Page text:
Windows Vista and Visual Studio

I've bought a new laptop, got 64-bit Vista business with it, so I said - heck, let's give it a try. After one month of using Vista, I don't miss linux desktop at all. I have power management that works all of the time (and that locks the screen after wakeup, without any special configuration!), Flash that does not crash at least once a day (crash on linux manifested most often in the flash plugin eating 100% of CPU), sound system and mixing which works out of the box (no need for mysterious sound daemons that will enable multiple sound applications running simultaneously), plus availability of software for gadgets (garmin gps, nokia phone). I have even found a nice and free virtual desktop manager (VirtuaWin). One month after using Vista.. I won't be installing linux on the laptop anytime soon :-)

You have probably heard that User Access Control (UAC) is PITA, and there are a bunch of cookbooks on the net instructing on how to disable it. Coming from UNIX background, I find it rather natural that you have to type in admin password before performing system-critical tasks. Suggesting to people that they turn off UAC is rather irresponsible, and I have not done it. I like being warned when some operation requires elevated privileges. Oh, and I have turned off the sidebar - gadgets there are mostly useless and they just increase the startup time (which is, I must say, rather decent).

I have found replacement for all of the tools that I used under linux, except one -- development tools. And now, my comparison standard is not linux, but Solaris, with Sun's native developmet tools, CMake and dbx. (BTW, Solaris dbx just rocks! gdb is a poor match for it.) I have installed Visual Studio 8 Professional (I have free license through MSDNAA), and it has several shortcomings in comparison with Solaris tools.

First, I've heard many windows developers say that VS debugger is one of the best, but I find it rather mediocre compared to dbx. VS debugger does not recognize C++ overloaded iterators (so you can't persuade it to show you *it where it is some C++ iterator class) and it is a pain to display deeply nested data structure (just print -r in dbx). VS has even its own embedded command-line interface, but nothing indicates that these features are available through it. Sure, VS debugger is nice for single-stepping through the code, but this is not the way I usually debug the code. (What usually happens in my debugging session is that some assertion/check triggers a crash, I inspect the core dump, put a breakpoint near the offending place, and quickly print few variable values.) On the upside, the VS debugger understands STL containers and can display them in a nice form. But I'd go for dbx any day, only if it were available for Windows.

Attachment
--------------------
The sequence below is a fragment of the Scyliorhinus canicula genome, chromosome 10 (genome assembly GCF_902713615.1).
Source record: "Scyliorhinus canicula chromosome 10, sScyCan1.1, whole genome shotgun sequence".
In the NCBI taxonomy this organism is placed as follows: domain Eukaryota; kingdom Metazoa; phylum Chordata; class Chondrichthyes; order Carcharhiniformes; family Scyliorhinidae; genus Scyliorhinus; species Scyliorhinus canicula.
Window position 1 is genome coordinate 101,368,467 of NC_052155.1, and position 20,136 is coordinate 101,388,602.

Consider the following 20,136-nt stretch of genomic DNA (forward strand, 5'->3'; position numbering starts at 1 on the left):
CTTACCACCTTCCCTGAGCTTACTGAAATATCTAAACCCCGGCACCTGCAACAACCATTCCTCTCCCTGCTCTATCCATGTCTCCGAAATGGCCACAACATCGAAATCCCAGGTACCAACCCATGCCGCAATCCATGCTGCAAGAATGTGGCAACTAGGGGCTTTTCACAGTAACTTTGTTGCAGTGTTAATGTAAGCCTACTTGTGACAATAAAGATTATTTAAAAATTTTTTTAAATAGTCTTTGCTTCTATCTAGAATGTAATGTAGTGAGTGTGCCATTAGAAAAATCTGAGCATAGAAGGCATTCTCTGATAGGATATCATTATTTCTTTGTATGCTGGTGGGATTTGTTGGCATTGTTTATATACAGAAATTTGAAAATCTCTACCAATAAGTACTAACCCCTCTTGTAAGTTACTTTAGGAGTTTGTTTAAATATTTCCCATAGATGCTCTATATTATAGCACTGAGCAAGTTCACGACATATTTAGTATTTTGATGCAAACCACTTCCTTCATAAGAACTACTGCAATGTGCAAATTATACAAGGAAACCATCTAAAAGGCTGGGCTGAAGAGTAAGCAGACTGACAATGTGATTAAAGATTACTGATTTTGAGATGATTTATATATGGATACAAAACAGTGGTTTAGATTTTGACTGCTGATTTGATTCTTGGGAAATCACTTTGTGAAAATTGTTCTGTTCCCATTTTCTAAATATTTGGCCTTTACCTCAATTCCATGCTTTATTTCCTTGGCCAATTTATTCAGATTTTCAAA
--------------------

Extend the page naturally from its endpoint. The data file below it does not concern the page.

Oh yes, changing command-line arguments through IDE for debugged programs is PITA :-) If I run the program from the shell and it crashes, it takes several seconds to drop into the debugger, which is kinda annoying.

Another complaint is that VS does not seem to come with a decent profiler such as gprof on Solaris. Most people recommend to use Intel VTune, which costs money. Sun has recently released (free!) SPOT tool which produces a nice report of hot-spots over several runs of your program, in the form of cross-linked HTML pages and graphs.

Then there's DTrace which is currently unique to Solaris and some BSD variants (OS X, FreeBSD?).

Lastly, project configuration management is easier with CMake. I have not yet figured out how I can persuade VS to inherit project properties from the master "solution" properties. Given that projects have parent projects, I should probably play with a deeper project hierarchy. (But why can't I set master settings in the "solution"?! Bleh.)

IntelliSense is nice, but.. it doesn't work all of the time (I see rather often a message in the status bar that IntelliSense couldn't find a completion.. ). Though, when it does work, it sometimes saves me a lookup of member name.

In conclusion - Vista is a rather nice environment for everyday work and it is very stable. However, Microsoft's C and C++ development tools are no match to Solaris's tools, at least when it comes to lower-level stuff. (Maybe not so surprising, UNIX is traditionally C and C++ oriented environment, while MS is moving towards .NET). I'm definitely somewhat less efficient in development with VS (though not drastically); I don't know (yet) whether this is because I haven't learned all the features, or because Solaris tools simply are superior and have no match in functionality in VS.